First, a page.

The crux of an unsuccessful new juice is miscalculating consumer demand. Processors must also pay attention to distribution, taste, price and reliable market research, according to respondents.
New juice drinks will be hot to trot in 2005: 57 percent of processors plan to create more this year compared with 2004. Juice processors are the most enthusiastic new product developers in the beverage industry. As support for the creativity, 41 percent are increasing their R&D budgets this year compared to last.
Beverage Industry’s 2005 R&D survey finds processors experimenting with delivery of health benefits to consumers. The research shows 51 percent of R&D labs purchased vitamins, minerals, iron and colloids in 2004. These processors might be mistaken in not including suppliers on new product development teams, especially considering that each new juice drink launched is at the mercy of consumer demand. An idea might be to incorporate suppliers on condition that they come armed with consumer research and trend data.
Half of all soft drink manufacturers outsource new product development, and two-thirds bought ingredients for R&D in 2004.
Other ingredients purchased by a least one in three soft drink manufacturers include gums, stabilizers, ace k, emulsifiers, cocoa/chocolate, acidulants, anti-foaming agents, coffee and essential oils.
Top flavors for soft drinks this year will be cola, citrus, lime and cherry. Although 32 percent say it takes at least 12 months to develop a new soft drink, 53 percent can do it in six months or less. Last year, 42 percent of manufacturers were able to develop new soft drinks faster and most say they were able to shave three months off 2003’s development time.
Of all the new soft drinks developed in R&D, 68 percent were released to market. Of those launched, the success rate was 61 percent.
|Ingredients purchased by mostsoft drink manufacturers in 2004|
|Ingredient||% of manufacturers purchasing|
|Vitamins, minerals, iron, colloids||67%|
Three of four manufacturers use a team approach to developing new soft drinks where sales and marketing and production personnel are the most important members. Upper management is included 69 percent of the time. If the CEO is involved, he or she is likely overseeing the process. R&D and flavor chemists are included on two-thirds of teams, and most include quality control.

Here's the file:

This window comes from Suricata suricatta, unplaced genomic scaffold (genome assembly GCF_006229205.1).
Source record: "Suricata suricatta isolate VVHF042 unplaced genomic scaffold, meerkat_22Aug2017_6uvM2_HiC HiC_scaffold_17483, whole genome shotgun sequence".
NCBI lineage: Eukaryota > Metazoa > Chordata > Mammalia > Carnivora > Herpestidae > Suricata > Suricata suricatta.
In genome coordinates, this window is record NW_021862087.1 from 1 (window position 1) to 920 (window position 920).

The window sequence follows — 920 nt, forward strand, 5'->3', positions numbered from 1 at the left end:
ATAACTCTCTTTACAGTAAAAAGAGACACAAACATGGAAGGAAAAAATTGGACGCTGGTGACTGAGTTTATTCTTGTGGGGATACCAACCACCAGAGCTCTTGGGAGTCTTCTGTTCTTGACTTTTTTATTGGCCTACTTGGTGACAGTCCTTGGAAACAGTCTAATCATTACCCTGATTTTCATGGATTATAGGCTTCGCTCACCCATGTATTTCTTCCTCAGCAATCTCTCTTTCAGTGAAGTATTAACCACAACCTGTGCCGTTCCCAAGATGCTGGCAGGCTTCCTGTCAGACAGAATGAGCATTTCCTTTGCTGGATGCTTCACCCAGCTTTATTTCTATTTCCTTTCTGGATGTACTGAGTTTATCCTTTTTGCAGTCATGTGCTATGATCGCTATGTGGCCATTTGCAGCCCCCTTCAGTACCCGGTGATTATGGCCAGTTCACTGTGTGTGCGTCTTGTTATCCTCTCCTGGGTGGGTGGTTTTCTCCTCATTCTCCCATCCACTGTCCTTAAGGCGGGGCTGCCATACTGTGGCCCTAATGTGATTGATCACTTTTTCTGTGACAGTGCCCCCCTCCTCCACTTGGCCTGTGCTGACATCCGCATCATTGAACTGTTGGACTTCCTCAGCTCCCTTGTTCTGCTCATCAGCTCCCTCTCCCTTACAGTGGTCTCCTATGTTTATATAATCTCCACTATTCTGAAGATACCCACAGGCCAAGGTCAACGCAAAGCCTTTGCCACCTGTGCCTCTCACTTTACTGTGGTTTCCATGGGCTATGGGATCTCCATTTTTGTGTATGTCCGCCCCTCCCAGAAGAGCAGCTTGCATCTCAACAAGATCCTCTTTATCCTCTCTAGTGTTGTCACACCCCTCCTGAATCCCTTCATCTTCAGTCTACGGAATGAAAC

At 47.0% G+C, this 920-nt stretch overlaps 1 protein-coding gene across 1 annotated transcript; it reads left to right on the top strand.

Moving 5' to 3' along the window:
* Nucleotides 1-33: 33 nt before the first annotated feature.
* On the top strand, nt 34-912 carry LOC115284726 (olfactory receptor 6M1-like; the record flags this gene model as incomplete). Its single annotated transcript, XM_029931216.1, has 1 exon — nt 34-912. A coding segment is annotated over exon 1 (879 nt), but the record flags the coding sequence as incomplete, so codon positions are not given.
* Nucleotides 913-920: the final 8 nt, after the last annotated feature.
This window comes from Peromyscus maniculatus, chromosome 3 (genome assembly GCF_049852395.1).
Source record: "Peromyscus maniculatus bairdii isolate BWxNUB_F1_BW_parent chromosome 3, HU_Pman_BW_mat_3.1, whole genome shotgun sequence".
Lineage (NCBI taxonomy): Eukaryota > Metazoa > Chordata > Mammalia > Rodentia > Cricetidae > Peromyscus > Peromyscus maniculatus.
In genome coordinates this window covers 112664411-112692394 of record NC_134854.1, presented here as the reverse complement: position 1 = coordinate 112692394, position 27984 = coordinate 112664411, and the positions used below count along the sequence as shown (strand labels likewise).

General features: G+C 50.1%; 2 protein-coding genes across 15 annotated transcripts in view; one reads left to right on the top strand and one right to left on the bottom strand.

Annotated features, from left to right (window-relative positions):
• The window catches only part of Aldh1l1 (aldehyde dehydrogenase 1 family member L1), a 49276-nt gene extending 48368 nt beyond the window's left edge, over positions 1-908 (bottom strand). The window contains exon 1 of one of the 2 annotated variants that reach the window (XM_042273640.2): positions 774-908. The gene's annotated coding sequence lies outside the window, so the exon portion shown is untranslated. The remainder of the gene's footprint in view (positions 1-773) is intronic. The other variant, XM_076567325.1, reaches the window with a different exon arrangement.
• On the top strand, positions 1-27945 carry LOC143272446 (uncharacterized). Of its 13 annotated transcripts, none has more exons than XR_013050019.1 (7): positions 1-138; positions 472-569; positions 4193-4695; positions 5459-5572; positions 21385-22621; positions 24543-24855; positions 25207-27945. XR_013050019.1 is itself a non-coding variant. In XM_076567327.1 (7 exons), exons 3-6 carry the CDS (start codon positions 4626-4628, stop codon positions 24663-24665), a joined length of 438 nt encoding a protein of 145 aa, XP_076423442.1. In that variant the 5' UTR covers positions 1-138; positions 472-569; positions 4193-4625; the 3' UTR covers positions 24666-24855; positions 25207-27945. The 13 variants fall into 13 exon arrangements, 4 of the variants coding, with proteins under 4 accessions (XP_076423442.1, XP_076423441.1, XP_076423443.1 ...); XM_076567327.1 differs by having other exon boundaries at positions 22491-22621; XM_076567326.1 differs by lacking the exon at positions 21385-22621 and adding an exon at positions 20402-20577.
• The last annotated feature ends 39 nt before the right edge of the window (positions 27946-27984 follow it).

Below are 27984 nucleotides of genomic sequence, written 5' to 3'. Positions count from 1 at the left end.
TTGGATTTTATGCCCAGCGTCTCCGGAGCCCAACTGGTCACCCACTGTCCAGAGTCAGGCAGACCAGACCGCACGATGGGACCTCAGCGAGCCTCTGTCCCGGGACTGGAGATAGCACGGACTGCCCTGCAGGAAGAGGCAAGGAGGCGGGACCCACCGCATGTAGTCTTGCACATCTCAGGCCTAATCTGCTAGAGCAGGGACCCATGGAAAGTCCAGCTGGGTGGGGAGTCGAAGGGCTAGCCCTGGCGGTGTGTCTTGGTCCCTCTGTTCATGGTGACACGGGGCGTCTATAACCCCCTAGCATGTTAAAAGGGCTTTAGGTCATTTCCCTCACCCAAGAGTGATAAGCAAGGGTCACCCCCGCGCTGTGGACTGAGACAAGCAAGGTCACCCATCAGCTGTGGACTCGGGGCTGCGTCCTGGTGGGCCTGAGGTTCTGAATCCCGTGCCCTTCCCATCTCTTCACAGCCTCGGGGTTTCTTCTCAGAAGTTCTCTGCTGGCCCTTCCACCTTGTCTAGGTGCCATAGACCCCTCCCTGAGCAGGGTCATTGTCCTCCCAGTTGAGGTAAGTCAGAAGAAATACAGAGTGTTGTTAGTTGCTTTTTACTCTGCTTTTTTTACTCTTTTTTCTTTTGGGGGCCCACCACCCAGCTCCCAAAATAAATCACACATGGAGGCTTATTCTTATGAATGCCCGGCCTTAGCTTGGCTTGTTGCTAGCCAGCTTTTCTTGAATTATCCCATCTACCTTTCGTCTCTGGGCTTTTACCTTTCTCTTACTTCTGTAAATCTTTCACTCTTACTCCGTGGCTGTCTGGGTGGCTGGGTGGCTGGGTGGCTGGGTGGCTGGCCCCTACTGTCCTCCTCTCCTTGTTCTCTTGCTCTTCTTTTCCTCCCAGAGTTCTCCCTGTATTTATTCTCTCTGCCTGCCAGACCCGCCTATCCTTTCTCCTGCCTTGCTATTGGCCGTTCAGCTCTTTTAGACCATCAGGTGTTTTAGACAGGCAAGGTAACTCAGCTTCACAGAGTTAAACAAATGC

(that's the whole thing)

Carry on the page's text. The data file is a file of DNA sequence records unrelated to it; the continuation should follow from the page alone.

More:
|Ingredients purchased bywater bottlers in 2004|
|Ingredient||% of bottlers purchasing|
|Vitamins, minerals, iron, colloids||33%|
Packaging is the No. 1 item on the soft drink R&D wish list; equipment and ingredients are second- and third-tier considerations. Perhaps this explains why these manufacturers are least likely to include suppliers on their new product development teams. Suppliers provide ideas and new ingredients for other processors, but soft drink developers are focusing on packaging this year. Manufacturers put their faith in marketing and advertising in launching a new soft drink, which again implies the importance of packaging.
Two of three soft drink manufacturers will keep their new product development at 2004 levels throughout 2005; this applies to their overall R&D budgets, too.
Thirty-eight percent of water bottlers outsource new product development work and three of four purchased ingredients for R&D last year.
The most frequently purchased ingredients for water bottlers are flavors and citric acid. It is interesting to note that one in three purchased vitamins/minerals/iron/colloids last year. This suggests that water bottlers may be following energy drink and juice processors in experimenting with the delivery of health benefits in a drink. Top-selling flavors for water this year will be tropical and grape.